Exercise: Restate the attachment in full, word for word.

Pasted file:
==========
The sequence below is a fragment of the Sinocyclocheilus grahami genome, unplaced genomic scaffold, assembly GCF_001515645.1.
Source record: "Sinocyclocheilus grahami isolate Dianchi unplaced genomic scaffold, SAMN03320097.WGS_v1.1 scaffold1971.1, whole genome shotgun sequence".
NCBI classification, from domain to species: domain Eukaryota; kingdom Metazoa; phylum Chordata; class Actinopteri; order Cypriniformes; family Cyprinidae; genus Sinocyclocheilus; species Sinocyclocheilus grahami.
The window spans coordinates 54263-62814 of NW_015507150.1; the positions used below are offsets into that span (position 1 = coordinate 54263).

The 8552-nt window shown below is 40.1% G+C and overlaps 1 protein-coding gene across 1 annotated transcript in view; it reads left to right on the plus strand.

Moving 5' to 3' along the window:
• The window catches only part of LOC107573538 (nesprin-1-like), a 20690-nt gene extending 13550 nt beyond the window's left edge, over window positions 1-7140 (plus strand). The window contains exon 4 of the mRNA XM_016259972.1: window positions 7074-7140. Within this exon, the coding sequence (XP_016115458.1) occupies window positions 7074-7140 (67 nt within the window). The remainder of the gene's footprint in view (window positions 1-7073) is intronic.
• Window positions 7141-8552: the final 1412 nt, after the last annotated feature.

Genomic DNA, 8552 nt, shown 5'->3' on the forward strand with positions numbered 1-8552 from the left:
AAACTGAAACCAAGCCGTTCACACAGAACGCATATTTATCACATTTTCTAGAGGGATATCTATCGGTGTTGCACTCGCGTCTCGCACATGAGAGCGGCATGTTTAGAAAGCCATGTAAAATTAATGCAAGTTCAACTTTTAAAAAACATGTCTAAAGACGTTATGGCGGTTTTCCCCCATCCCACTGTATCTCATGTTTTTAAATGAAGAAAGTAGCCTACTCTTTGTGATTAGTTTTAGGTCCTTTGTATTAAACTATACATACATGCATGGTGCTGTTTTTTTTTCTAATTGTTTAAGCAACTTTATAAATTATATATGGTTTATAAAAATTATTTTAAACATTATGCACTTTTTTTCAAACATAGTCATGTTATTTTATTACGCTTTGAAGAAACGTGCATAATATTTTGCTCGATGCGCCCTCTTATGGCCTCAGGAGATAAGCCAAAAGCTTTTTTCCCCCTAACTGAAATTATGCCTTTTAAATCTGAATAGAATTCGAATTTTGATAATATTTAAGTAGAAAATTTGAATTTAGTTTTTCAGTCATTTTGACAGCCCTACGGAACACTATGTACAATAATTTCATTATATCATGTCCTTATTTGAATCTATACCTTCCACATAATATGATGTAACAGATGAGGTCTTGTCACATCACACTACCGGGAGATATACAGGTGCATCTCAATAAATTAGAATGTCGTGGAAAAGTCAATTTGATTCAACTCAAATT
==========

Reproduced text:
The sequence below is a fragment of the Sinocyclocheilus grahami genome, unplaced genomic scaffold, assembly GCF_001515645.1.
Source record: "Sinocyclocheilus grahami isolate Dianchi unplaced genomic scaffold, SAMN03320097.WGS_v1.1 scaffold1971.1, whole genome shotgun sequence".
NCBI classification, from domain to species: domain Eukaryota; kingdom Metazoa; phylum Chordata; class Actinopteri; order Cypriniformes; family Cyprinidae; genus Sinocyclocheilus; species Sinocyclocheilus grahami.
The window spans coordinates 54263-62814 of NW_015507150.1; the positions used below are offsets into that span (position 1 = coordinate 54263).

The 8552-nt window shown below is 40.1% G+C and overlaps 1 protein-coding gene across 1 annotated transcript in view; it reads left to right on the plus strand.

Moving 5' to 3' along the window:
• The window catches only part of LOC107573538 (nesprin-1-like), a 20690-nt gene extending 13550 nt beyond the window's left edge, over window positions 1-7140 (plus strand). The window contains exon 4 of the mRNA XM_016259972.1: window positions 7074-7140. Within this exon, the coding sequence (XP_016115458.1) occupies window positions 7074-7140 (67 nt within the window). The remainder of the gene's footprint in view (window positions 1-7073) is intronic.
• Window positions 7141-8552: the final 1412 nt, after the last annotated feature.

Genomic DNA, 8552 nt, shown 5'->3' on the forward strand with positions numbered 1-8552 from the left:
AAACTGAAACCAAGCCGTTCACACAGAACGCATATTTATCACATTTTCTAGAGGGATATCTATCGGTGTTGCACTCGCGTCTCGCACATGAGAGCGGCATGTTTAGAAAGCCATGTAAAATTAATGCAAGTTCAACTTTTAAAAAACATGTCTAAAGACGTTATGGCGGTTTTCCCCCATCCCACTGTATCTCATGTTTTTAAATGAAGAAAGTAGCCTACTCTTTGTGATTAGTTTTAGGTCCTTTGTATTAAACTATACATACATGCATGGTGCTGTTTTTTTTTCTAATTGTTTAAGCAACTTTATAAATTATATATGGTTTATAAAAATTATTTTAAACATTATGCACTTTTTTTCAAACATAGTCATGTTATTTTATTACGCTTTGAAGAAACGTGCATAATATTTTGCTCGATGCGCCCTCTTATGGCCTCAGGAGATAAGCCAAAAGCTTTTTTCCCCCTAACTGAAATTATGCCTTTTAAATCTGAATAGAATTCGAATTTTGATAATATTTAAGTAGAAAATTTGAATTTAGTTTTTCAGTCATTTTGACAGCCCTACGGAACACTATGTACAATAATTTCATTATATCATGTCCTTATTTGAATCTATACCTTCCACATAATATGATGTAACAGATGAGGTCTTGTCACATCACACTACCGGGAGATATACAGGTGCATCTCAATAAATTAGAATGTCGTGGAAAAGTCAATTTGATTCAACTCAAATT